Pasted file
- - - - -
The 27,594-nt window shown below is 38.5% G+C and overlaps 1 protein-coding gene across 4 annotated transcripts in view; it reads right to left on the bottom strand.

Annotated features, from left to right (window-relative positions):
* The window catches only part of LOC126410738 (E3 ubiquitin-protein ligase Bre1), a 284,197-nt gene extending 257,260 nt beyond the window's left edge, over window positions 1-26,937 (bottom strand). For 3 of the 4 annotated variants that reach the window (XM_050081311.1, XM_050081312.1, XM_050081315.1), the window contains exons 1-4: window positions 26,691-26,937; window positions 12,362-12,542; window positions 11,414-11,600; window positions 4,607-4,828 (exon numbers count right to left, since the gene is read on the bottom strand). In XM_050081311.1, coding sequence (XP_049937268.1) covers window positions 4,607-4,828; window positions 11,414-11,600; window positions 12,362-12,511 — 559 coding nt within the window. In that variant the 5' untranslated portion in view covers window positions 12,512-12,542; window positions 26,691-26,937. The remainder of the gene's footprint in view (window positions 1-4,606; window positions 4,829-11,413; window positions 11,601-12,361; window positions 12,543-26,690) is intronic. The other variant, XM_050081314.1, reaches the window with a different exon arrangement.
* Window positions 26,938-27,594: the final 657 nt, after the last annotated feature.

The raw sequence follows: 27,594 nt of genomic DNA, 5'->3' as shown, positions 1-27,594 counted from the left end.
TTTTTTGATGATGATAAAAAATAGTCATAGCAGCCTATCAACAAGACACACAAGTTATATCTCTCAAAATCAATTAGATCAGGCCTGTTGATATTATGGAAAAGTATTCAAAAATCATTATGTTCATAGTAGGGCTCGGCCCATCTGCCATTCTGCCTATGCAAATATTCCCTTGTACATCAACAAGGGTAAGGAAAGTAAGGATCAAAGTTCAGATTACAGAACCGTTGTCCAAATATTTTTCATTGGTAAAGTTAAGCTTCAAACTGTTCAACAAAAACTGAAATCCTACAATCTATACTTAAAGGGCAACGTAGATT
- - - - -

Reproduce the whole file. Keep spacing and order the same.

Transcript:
The 27,594-nt window shown below is 38.5% G+C and overlaps 1 protein-coding gene across 4 annotated transcripts in view; it reads right to left on the bottom strand.

Annotated features, from left to right (window-relative positions):
* The window catches only part of LOC126410738 (E3 ubiquitin-protein ligase Bre1), a 284,197-nt gene extending 257,260 nt beyond the window's left edge, over window positions 1-26,937 (bottom strand). For 3 of the 4 annotated variants that reach the window (XM_050081311.1, XM_050081312.1, XM_050081315.1), the window contains exons 1-4: window positions 26,691-26,937; window positions 12,362-12,542; window positions 11,414-11,600; window positions 4,607-4,828 (exon numbers count right to left, since the gene is read on the bottom strand). In XM_050081311.1, coding sequence (XP_049937268.1) covers window positions 4,607-4,828; window positions 11,414-11,600; window positions 12,362-12,511 — 559 coding nt within the window. In that variant the 5' untranslated portion in view covers window positions 12,512-12,542; window positions 26,691-26,937. The remainder of the gene's footprint in view (window positions 1-4,606; window positions 4,829-11,413; window positions 11,601-12,361; window positions 12,543-26,690) is intronic. The other variant, XM_050081314.1, reaches the window with a different exon arrangement.
* Window positions 26,938-27,594: the final 657 nt, after the last annotated feature.

The raw sequence follows: 27,594 nt of genomic DNA, 5'->3' as shown, positions 1-27,594 counted from the left end.
TTTTTTGATGATGATAAAAAATAGTCATAGCAGCCTATCAACAAGACACACAAGTTATATCTCTCAAAATCAATTAGATCAGGCCTGTTGATATTATGGAAAAGTATTCAAAAATCATTATGTTCATAGTAGGGCTCGGCCCATCTGCCATTCTGCCTATGCAAATATTCCCTTGTACATCAACAAGGGTAAGGAAAGTAAGGATCAAAGTTCAGATTACAGAACCGTTGTCCAAATATTTTTCATTGGTAAAGTTAAGCTTCAAACTGTTCAACAAAAACTGAAATCCTACAATCTATACTTAAAGGGCAACGTAGATT